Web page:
Commission accuses cable companies of cartel conduct - CNBC Africa

Commission accuses cable companies of cartel conduct

Southern Africa

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Electric cable wires. PHOTO: Getty Images

After an investigation was initiated in 2010, the Commission conducted a search and seizure operation against certain power cable suppliers namely, Alvern Cables, South Ocean Electric Wire Company (SOEW), Tulisa Cables and Aberdare Cables for possible price fixing and market allocation contraventions.

“The Commission found that between 2001 to at least 2010, the firms directly or indirectly fixed the selling prices of power cables to wholesalers, distributors and original equipment manufacturers,” said the Commission in a statement.

Customers that have been affected are the Bidvest Group, ARB Holdings, Universal Cables, Trinity Cables, Powermac Paragons, South Atlantic Cables and Electrobase.

“It was furthermore found that from about 2001 to at least end 2007, Aberdare agreed, with SOEW and Alvern respectively to divide markets by allocating customers,” continued the statement.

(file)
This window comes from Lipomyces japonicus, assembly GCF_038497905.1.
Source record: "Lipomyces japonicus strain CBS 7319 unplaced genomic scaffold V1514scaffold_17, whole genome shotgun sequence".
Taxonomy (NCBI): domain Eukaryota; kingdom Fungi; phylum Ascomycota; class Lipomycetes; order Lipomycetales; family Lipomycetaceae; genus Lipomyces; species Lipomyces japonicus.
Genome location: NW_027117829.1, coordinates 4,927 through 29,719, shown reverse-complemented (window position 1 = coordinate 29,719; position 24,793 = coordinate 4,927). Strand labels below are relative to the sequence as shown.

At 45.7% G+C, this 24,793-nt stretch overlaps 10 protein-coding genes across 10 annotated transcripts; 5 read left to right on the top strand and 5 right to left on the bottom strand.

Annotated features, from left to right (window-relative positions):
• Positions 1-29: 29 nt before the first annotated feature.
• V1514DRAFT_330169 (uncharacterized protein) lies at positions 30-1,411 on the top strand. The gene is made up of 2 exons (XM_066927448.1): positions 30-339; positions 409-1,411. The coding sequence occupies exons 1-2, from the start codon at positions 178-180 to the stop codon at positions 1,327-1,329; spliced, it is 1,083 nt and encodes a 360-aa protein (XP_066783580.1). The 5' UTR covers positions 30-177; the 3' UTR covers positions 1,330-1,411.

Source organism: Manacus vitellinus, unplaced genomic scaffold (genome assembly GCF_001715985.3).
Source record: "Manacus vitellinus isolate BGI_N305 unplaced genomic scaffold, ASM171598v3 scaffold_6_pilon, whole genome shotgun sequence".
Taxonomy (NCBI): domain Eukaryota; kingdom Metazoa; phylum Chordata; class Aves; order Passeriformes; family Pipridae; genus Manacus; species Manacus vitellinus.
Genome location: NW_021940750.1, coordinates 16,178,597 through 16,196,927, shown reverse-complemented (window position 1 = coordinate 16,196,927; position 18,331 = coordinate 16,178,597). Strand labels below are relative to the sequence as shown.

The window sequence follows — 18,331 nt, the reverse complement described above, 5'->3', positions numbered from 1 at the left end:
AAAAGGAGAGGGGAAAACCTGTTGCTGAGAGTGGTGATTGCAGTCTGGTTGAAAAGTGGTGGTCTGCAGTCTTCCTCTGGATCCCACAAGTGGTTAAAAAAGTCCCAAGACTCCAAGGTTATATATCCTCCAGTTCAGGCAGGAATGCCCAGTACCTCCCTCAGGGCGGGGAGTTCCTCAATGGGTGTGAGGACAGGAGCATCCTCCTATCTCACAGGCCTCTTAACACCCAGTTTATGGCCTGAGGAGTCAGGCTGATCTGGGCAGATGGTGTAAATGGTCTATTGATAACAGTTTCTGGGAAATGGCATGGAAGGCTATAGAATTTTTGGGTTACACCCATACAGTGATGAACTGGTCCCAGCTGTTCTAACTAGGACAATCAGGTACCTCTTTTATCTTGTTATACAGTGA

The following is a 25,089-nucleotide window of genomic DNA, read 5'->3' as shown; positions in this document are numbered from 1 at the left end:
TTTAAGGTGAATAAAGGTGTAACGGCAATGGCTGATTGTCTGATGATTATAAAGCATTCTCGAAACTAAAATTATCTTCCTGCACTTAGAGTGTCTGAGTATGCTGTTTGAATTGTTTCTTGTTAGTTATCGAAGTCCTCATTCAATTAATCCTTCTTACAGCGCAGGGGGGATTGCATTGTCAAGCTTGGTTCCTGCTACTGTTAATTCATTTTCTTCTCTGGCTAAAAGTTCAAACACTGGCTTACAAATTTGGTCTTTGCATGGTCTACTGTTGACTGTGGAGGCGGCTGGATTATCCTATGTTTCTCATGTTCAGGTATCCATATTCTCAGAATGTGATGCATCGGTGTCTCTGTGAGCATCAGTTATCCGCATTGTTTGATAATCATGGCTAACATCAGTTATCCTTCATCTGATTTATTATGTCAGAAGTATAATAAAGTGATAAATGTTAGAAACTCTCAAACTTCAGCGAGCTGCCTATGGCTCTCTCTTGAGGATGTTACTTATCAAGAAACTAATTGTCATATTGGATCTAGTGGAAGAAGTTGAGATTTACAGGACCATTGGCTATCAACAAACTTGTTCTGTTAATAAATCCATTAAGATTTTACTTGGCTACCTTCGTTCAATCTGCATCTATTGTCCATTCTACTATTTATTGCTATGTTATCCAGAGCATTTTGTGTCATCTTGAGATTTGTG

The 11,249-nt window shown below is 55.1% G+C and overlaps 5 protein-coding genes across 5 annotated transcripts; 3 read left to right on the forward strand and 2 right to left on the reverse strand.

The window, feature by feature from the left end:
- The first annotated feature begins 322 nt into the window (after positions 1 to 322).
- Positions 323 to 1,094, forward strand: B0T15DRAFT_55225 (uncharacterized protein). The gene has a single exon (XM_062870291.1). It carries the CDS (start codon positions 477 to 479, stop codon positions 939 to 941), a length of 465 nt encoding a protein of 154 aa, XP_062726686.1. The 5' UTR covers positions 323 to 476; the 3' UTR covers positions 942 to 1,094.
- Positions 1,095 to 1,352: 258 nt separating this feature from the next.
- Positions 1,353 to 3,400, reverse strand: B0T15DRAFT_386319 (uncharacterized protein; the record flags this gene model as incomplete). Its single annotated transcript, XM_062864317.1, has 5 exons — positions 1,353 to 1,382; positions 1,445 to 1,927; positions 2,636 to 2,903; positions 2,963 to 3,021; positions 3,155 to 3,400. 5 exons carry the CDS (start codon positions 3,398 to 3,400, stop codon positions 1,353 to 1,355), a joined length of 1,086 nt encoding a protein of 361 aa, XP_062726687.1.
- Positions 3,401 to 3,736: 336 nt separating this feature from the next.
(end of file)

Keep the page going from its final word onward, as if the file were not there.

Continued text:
The commission stated that the cable firms would have regular meetings and telephone conversation to discuss power cable price adjustments when there was a significant change in prices of input materials.

The Commission has requested that the Competition Tribunal impose an administrative penalty of ten percent of annual turnover on each of the firms involved, except for Aberdare who has been granted conditional leniency.

Acting Commissioner, Tembinkosi Bonakele, stated that the Commission has been working tirelessly on South Africa’s image as a destination for foreign investment.

“Our country continues to be a friendly destination for foreign investment, and with an economy that works progressively for both the local and international businesses. We have been working tirelessly to thwart any effort that goes to undermine South Africa’s global position that provides value to businesses. Our steadily growing economy can ill-afford rogue business practices,” said Bonakele.

“As a regulatory body with a powerful mandate in our young democracy, we have a responsibility to ensure that the market place is free of anticompetitive behaviour including collusion which simply put, robs the citizens of our country who are the end users. We are grateful for those that cooperate and wish to encourage citizens to be part of alerting the Commission and providing us with invaluable information to help us uproot the unacceptable anti-competitive practices.”

(READ MORE: S.Africa's corruption watch closing in on corrupt bid-riggers

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